The hardness of La Desesperá, the toughest climb of the current edition of the Extremadura round, provided as expected a great selection in the development of the second stage, the final one in Jaraíz de la Vera where, in a group of thirty riders, the Uruguayan Thomas Silva (Caja Rural) won with eighth place for Andrea Montoli. The provisional general classification sees the rise of Pablo Carrascosa from Extremadura, while Montoli is sixth, ten seconds behind.
The location of this climb, very intimidating because of its four kilometres of great hardness, many ramps above two digits and a kilometre with an average gradient of nearly 12%, invited to deploy strategies, but despite the numerous attempts that tested the breakaway in the first kilometres, none of them consolidated. A dynamic of movements where the U23 structure of the Contador Foundation had Gabriele Raccagni as one of the most active cyclists.
A quartet formed by Ismael Guzmán (Gomur), Aitor Bugarín (Rias Baixas), Josúe Gómez and Josep Tomas (Netllar-Alé) ended up amassing a margin of over a minute, but the percentages of La Desesperá invited to the grouping. And before the start of the race, it came to fruition. On the climb, which was crowned within the last 30 kilometres, David Delgado (Cortizo) was the embryo of a head of the race that, already on the descent, initially grew with Thomas Silva (Caja Rural), Pablo Carrascosa and Jorge Gutiérrez (Finisher Team) and then grew to thirty riders. Among them, Andrea Montoli. A group of thirty riders who devoured the approach to Jaraíz in a dynamic of accelerations, offensives and counter-offensives in which Samuel Fernández came close to victory but his team-mate Silva ended up winning.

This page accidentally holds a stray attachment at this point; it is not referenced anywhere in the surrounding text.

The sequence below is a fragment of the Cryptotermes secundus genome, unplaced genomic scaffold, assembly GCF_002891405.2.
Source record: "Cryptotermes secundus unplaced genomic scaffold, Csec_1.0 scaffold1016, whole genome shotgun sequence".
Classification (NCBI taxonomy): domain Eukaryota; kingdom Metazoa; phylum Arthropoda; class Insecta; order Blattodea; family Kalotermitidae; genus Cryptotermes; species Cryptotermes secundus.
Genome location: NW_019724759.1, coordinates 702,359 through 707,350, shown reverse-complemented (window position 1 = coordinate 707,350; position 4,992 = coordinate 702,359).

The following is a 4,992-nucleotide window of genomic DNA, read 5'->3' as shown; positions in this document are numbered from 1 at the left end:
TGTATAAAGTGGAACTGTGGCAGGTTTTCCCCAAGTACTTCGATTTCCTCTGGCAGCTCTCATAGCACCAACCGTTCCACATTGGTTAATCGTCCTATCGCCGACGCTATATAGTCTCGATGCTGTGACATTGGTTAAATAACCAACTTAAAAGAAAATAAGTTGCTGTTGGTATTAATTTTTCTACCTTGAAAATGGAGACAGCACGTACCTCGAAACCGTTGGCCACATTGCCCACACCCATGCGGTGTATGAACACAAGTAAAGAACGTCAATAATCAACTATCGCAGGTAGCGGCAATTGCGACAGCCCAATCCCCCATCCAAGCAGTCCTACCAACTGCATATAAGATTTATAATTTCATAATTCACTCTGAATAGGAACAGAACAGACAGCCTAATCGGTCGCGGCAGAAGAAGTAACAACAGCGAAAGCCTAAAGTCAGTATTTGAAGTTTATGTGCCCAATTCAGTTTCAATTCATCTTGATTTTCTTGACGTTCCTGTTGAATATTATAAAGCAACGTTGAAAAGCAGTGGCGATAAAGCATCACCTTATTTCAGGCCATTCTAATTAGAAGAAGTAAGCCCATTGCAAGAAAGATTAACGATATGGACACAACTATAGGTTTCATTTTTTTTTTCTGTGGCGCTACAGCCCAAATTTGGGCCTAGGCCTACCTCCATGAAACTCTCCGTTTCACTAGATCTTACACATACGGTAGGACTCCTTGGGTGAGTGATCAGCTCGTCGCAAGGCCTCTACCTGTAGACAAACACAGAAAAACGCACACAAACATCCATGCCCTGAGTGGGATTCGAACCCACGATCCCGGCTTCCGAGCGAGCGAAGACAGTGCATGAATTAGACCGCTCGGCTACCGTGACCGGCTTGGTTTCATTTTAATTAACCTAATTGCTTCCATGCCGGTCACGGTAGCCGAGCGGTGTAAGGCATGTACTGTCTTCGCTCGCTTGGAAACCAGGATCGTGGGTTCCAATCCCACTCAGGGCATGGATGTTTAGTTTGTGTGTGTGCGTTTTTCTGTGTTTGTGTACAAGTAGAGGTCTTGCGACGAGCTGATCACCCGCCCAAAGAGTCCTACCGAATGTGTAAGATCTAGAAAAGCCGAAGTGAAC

Montoli was involved in the finish and was able to achieve his first top ten of the season and consolidate his position at the top of the standings. “I’m happy because it’s the first top ten of the year, although I’m a bit angry because the director had asked us to keep an eye on Silva, especially in the final part of the race. Until about 300 metres from the end I was able to carry out that order, but on the last corner a rider made a bad line, he made a gap and it was impossible for me to cover it. La Desesperá was very hard, I found it a very demanding climb. I had to do my best there, going more relaxed in the first part of the day, but I suffered a bit in the hardest part. I stayed calm, at a good pace, and I got back on track on the descent. Now we’re going for tomorrow’s stage”.
The Vuelta a Extremadura faces its halfway point this Friday with a stage that is a priori favourable for a sprint, but not without steep climbs and the danger of the wind, which will travel from Arroyo de la Luz to Valencia de Alcántara, very close to the border with Portugal. A journey of 129 kilometres.